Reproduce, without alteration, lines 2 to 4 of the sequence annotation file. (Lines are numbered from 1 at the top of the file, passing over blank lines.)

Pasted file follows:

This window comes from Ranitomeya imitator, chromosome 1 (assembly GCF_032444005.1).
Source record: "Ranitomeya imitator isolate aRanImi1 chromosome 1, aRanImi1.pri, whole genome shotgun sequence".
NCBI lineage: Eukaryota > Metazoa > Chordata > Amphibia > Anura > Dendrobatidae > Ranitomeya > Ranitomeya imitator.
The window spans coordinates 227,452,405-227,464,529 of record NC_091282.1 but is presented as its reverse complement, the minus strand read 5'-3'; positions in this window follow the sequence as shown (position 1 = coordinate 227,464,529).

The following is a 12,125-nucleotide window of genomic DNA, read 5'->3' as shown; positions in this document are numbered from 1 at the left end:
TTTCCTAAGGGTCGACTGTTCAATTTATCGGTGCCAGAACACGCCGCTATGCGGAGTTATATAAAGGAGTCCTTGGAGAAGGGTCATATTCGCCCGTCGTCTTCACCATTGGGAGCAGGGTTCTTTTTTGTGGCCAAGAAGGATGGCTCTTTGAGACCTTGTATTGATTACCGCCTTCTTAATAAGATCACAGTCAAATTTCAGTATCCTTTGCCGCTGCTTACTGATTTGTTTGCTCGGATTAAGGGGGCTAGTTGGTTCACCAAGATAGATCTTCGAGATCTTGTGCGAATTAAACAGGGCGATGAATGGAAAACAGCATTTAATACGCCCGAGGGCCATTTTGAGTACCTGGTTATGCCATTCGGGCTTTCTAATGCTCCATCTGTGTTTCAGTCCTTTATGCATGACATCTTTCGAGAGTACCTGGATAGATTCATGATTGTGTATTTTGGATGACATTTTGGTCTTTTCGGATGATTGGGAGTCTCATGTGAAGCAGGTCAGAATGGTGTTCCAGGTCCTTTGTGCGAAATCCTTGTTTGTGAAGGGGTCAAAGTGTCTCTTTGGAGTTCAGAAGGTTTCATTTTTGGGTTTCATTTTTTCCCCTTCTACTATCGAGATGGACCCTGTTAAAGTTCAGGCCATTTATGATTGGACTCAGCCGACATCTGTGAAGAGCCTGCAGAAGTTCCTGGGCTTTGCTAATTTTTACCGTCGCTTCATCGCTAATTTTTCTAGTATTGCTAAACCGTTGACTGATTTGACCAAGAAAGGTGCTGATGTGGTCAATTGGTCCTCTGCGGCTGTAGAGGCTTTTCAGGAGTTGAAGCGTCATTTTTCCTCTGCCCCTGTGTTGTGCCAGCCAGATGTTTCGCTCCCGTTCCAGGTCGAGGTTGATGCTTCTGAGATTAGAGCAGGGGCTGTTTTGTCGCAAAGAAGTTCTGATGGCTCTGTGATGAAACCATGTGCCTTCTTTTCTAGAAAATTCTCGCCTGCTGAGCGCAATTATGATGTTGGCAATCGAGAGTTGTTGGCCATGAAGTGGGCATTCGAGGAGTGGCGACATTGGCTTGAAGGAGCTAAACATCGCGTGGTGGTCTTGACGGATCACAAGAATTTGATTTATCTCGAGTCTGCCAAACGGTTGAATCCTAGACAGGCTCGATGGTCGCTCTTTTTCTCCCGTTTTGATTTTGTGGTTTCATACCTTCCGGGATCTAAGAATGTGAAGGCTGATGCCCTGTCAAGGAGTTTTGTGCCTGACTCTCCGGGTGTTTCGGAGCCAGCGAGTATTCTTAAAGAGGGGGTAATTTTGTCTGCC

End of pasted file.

Source record: "Ranitomeya imitator isolate aRanImi1 chromosome 1, aRanImi1.pri, whole genome shotgun sequence".
NCBI lineage: Eukaryota > Metazoa > Chordata > Amphibia > Anura > Dendrobatidae > Ranitomeya > Ranitomeya imitator.
The window spans coordinates 227,452,405-227,464,529 of record NC_091282.1 but is presented as its reverse complement, the minus strand read 5'-3'; positions in this window follow the sequence as shown (position 1 = coordinate 227,464,529).